Belvarosi Plebania Templom

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The Inner City Parish Church (Belvárosi Plébániatemplom) in Budapest, located next to the Erzsébet Bridge on the Danube, is the oldest building on the Pest side of the city.


This site along the river has long been considered sacred, as it is home to the grave of Bishop St. Gellért (c. 980-1046), a missionary from Italy who played an instrumental role in converting Hungary to Christianity. According to tradition, he was martyred by angry pagans who rolled him down a hill across the river, which was named Gellért Hill in his honor. The first church constructed on this spot was a 12th-century Romanesque structure built inside the ruined walls of the Roman fortress of Contra-Aquincum. In the early 14th century, this was replaced by a Gothic church, which still stands today. It has been frequently renovated and remodeled in accordance with contemporary fashions, so its medieval origins are not obvious at first glance. The Inner City Church was almost torn down when the Erzsébet Bridge was built in the late 19th century. Fortunately, the city approved an alternative plan, in which the new bridge would wind around the church (an interesting construction best viewed from Gellért Hill).
What to See

The west facade combines Gothic and Baroque elements, with twin towers and a yellowy hue. Both styles can also be seen in the interior niches. One of the highlights of the interior is a mihrab (prayer niche), a relic of the Turkish occupation when the church was used as a mosque. The altarpiece was painted by the 20th-century artist Pál Molnár, whose work can also be seen in St. Anne’s Church. (From:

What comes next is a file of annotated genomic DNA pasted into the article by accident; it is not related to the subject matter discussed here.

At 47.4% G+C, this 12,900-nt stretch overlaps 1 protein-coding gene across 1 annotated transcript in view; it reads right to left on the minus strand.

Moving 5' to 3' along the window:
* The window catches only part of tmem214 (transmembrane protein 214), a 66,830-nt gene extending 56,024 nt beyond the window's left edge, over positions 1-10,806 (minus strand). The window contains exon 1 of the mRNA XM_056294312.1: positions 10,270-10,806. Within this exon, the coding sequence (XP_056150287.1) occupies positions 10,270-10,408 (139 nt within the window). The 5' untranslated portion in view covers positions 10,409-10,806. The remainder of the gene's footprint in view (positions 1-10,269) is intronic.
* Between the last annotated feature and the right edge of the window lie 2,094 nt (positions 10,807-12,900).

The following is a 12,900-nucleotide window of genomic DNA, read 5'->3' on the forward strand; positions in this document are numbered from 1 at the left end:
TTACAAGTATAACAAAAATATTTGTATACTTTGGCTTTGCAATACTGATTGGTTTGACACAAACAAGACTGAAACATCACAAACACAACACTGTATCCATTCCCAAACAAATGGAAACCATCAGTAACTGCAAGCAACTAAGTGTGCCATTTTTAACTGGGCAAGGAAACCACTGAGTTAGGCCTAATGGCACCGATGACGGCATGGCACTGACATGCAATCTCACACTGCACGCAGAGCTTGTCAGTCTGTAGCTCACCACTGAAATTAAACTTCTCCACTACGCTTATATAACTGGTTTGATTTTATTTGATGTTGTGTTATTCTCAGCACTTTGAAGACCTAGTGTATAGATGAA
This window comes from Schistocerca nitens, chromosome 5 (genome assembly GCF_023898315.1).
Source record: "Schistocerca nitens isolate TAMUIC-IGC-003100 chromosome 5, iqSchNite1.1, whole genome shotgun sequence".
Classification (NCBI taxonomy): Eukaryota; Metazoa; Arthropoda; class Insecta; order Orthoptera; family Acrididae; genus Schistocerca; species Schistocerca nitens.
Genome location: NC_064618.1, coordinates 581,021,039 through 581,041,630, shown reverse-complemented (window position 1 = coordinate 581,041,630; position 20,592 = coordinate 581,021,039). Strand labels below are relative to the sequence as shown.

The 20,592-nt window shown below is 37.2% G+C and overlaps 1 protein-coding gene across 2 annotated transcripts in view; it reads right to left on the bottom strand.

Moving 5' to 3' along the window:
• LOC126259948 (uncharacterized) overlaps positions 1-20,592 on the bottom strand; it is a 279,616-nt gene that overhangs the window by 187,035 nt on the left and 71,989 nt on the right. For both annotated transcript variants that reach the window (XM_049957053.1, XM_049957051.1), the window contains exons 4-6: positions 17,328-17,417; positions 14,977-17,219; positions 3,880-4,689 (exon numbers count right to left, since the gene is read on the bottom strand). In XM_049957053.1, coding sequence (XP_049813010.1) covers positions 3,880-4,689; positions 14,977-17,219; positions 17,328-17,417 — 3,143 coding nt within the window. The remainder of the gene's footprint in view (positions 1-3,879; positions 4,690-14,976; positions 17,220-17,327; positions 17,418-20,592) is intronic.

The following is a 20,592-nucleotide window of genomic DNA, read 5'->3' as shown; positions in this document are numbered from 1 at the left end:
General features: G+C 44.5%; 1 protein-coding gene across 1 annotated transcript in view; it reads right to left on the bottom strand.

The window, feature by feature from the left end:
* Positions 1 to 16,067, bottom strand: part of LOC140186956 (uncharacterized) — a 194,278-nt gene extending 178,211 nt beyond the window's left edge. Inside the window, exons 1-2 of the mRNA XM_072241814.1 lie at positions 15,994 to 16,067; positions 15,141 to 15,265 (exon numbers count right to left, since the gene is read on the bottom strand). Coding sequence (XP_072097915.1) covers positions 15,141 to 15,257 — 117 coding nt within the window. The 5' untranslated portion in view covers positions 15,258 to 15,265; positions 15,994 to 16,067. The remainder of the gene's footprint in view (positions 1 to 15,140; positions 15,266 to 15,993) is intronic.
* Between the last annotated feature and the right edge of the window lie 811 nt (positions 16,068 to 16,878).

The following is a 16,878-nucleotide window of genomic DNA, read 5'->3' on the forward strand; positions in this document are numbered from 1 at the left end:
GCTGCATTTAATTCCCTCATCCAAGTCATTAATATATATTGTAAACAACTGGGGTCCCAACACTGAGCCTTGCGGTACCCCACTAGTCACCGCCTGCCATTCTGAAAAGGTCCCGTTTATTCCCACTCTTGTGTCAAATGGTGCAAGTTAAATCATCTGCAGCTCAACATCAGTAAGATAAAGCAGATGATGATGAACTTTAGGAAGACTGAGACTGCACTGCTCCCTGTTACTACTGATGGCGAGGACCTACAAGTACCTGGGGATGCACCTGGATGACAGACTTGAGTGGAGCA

The location at the Pest side of Elisabeth Bridge, across from Gellert Hill, is originally the gravesite of the martyr, Bishop Saint Gellért. The oldest church in Pest was built here in the 12th century, in Roman style, to be destroyed in the Tatar invasion. In the 14th century, the ruins were replaced by a Gothic structure, which was converted into a mosque during the Turkish invasion of the 16th-17th century. 1723 saw a great fire, destroying the building, which was then rebuilt in Baroque style. The interior preserved some neo-Classical features. The building, as it stands today, combines a wide range of styles: a Gothic chapel, a neo-Gothic carved pulpit, fifteenth century Italian frescoes, and a high altar from the twentieth century. (From:

According to the book, the church was supposed to be open today from 9am-7pm. That however, was not the case at all. The main door had a note on it that pointed around the corner. I walked around the corner to another locked door. I will try to go back during my stay to see the inside. The outside is very interesting. It is right up against the Erzsébet Bridge, so close that passing motorists might be able to reach out and touch it. The only remaining section of the Romanesque church (1100’s) is a small portion of the wall near the front door. The outside area and grounds could use a bit of cleaning up (see pictures).

Update: Went back today and the church was open. I went inside look around, but learned that in order to take pictures, you had to pay $1, 1 Euro or 200 HUF. I didn’t have any small bills so ended up giving the attendant $5. He was a very nice guy and showed me around the church, which is currently enjoying a renovation. Under the main alter sits a “relic” from St. Gellért, a martyr that died in 1046. Also interesting is the Turkish prayer niche, a small alcove, which points in the direction of Mecca and remains as evidence of the Turkish invasion (1541).


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